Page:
It is no easy feat. One thing is to test a nuke under a mountain and another to miniaturise it, to make it sturdy enough to move across the atmosphere atop a missile, make its entry toward its final target and function as expected. There is no evidence that North Korea has successfully miniaturised a nuclear warhead and there is no other way to prove it other than seeing a nuclear missile from DPRK being fired. This is one part of the story. The other is the missile. So far, the North Koreans have been relatively successful with intermediate range missiles, the ones that can go with accuracy up to 3,500km from the launching pad. In order to reach the United States’ West Coast, twice as much will be needed. They do have a couple of missiles capable of doing that, but cannot afford to test it by overflying the US because this would trigger an immediate retaliation and probably nuclear war. So what they do is altitude tests. The long range is still defective but it is good nough for deterrence. This uncertainty,that lies at the heart of deterrence, is the doubt nobody wants to clarify.
North Koreans have persevered and been successful in spite of all the limitations, having to resort to the black market for some things, or to indigenous developments for others. There is no doubt, in my mind, that sooner or later they will have the capability of reaching the US or its allies. The capability is certainly there.
In your view, which will be North Korea’s next steps?
Based on my knowledge of the country acquired during my time at the IAEA and the way they have been acting for 11 years, since their first nuclear test and even before that, I think they are going to continue to test missiles and nukes to pre-position themselves as a sizeable nuclear power before coming to the negotiating table. Those negotiations will be extremely complex.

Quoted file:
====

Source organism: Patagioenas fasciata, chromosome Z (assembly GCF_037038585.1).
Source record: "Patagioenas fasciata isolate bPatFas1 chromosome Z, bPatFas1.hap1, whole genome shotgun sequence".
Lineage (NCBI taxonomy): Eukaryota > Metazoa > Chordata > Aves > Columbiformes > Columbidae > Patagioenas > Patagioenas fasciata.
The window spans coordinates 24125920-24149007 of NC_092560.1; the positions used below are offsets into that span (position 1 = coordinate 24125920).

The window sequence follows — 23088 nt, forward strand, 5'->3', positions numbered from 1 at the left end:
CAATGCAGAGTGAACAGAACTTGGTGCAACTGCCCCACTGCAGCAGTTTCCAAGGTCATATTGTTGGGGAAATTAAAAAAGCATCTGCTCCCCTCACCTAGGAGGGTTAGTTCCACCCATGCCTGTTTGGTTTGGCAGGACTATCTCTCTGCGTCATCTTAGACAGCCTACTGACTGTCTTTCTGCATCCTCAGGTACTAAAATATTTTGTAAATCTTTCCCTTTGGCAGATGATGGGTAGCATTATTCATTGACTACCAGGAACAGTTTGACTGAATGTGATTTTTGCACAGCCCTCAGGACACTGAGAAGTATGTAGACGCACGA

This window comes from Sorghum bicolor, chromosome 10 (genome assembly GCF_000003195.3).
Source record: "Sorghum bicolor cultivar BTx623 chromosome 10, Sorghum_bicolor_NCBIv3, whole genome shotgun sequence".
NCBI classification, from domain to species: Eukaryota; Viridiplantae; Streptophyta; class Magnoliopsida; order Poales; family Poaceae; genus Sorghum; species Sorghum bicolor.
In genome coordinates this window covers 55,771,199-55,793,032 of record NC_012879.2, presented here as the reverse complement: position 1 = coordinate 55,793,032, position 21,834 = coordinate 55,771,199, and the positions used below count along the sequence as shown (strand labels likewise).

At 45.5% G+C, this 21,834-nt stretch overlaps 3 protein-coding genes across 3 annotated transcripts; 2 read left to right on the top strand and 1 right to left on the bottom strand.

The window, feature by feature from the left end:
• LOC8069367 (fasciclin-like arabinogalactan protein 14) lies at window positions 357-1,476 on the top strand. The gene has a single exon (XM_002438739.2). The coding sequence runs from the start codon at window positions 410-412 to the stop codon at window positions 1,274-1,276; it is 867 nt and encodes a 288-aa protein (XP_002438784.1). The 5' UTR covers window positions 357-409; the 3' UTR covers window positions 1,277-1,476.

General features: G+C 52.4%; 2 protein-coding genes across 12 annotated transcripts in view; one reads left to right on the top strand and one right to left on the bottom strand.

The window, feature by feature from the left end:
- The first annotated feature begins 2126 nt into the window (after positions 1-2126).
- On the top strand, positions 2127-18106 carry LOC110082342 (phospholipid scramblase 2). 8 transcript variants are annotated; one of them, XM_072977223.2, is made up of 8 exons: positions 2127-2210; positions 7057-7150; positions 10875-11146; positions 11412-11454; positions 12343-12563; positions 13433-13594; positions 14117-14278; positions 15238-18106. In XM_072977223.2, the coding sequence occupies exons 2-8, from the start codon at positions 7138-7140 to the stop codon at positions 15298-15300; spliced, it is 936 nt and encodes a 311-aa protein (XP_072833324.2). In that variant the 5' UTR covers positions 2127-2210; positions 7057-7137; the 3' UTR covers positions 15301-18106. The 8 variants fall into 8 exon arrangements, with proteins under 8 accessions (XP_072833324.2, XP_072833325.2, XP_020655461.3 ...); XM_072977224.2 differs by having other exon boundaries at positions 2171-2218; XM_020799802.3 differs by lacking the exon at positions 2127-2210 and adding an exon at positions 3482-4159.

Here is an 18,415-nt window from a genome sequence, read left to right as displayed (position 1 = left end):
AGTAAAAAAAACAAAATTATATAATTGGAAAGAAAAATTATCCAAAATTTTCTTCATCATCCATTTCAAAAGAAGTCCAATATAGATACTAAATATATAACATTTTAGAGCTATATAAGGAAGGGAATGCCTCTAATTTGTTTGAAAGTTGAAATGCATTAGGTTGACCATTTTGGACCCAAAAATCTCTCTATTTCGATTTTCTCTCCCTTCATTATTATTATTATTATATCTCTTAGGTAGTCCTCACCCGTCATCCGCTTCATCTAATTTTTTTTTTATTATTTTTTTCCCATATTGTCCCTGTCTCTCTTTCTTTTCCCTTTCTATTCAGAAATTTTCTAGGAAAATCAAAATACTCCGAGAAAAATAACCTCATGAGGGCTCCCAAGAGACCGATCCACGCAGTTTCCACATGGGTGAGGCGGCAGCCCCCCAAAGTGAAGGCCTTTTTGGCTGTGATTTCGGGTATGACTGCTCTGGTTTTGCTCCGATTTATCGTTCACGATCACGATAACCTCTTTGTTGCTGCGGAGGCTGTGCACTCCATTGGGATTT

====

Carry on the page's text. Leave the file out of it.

I am sure they will speed up, because with every new test of a weapon, of a missile, they become a stronger, more credible antagonist. The most important thing for the regime is perpetuity, being there forever. Their ambition is to remain as a cushion state in Northeast Asia with the Kim dynasty at the top. I cannot see or imagine any incentive to be offered to this government so that they unilaterally roll back and dismantle their nuke programme. Whoever dreams that North Korea is going to disarm unilaterally is mistaken. They will go on and we will have to deal with it.
Let’s move onto Iran. The stakes are high and President Trump says he will withdraw his endorsement of the 2015 Iran nuclear deal. What is your take on the matter?
President Trump never liked the Iran deal and he said so during the presidential campaign and afterwards. The multilateral nuclear agreement, signed in July 2015 by the US, the UK, China, France, Russia, Germany and Iran and called the Joint Comprehensive Plan of Action (JCPOA) was negotiated and approved under president [Barack] Obama. Significant sectors within the Republican and Democratic parties were reluctant to it on the basis that the JCPOA was freezing but not rolling back Iran’s nuclear capabilities and, at the end of the day, it was only kicking the can down the road and postponing the problem. These were the views back then. All I am saying is that these reservations on the JCPOA are not new.
If Donald Trump decertifies the Iran deal (under the 2015 Iran Nuclear Agreement Review Act, INARA, the president must issue a certification to Congress every 90 days that is tied to Iran’s performance under the JCPOA), what will the immediate consequences be?
INARA has two parts: one says that Iran has to be in compliance with the letter of the agreement; the other, that the US president must be able to confirm that the agreement is not at odds with the vital security interests of the US, providing a legal basis, for him to challenge the agreement.
On Friday, the Trump administration chose not to scrap the deal altogether but to take a middle course, consisting of decertifying and at the same time sending the whole thing back to Capitol Hill. Congress will have to decide if new sanctions, conditions and parameters are required for the Executive branch to continue with the agreement. So Congress enters into the frame and the agreement stands as is but surely reactions will come.
Another serious consequence would be a split within the P5+1, the group that negotiated the agreement, probably with the US on one side and the UK, France, Russia, China and Germany on the other, based on what these countries have said over the past few weeks. Decertification, in this sense, is not the end of the deal, but it puts a big question mark around it. This may have to do with something top US government officials have mentioned quite often, when they refer to a stronger implementation of the deal by the inspector, namely, the IAEA.
Even if Trump has legal grounds for the decertification, is it worth vis-à-vis the split it will bring among his allies?
That is a matter of political judgement, perhaps it would not appropriate for me as a diplomat to get into that.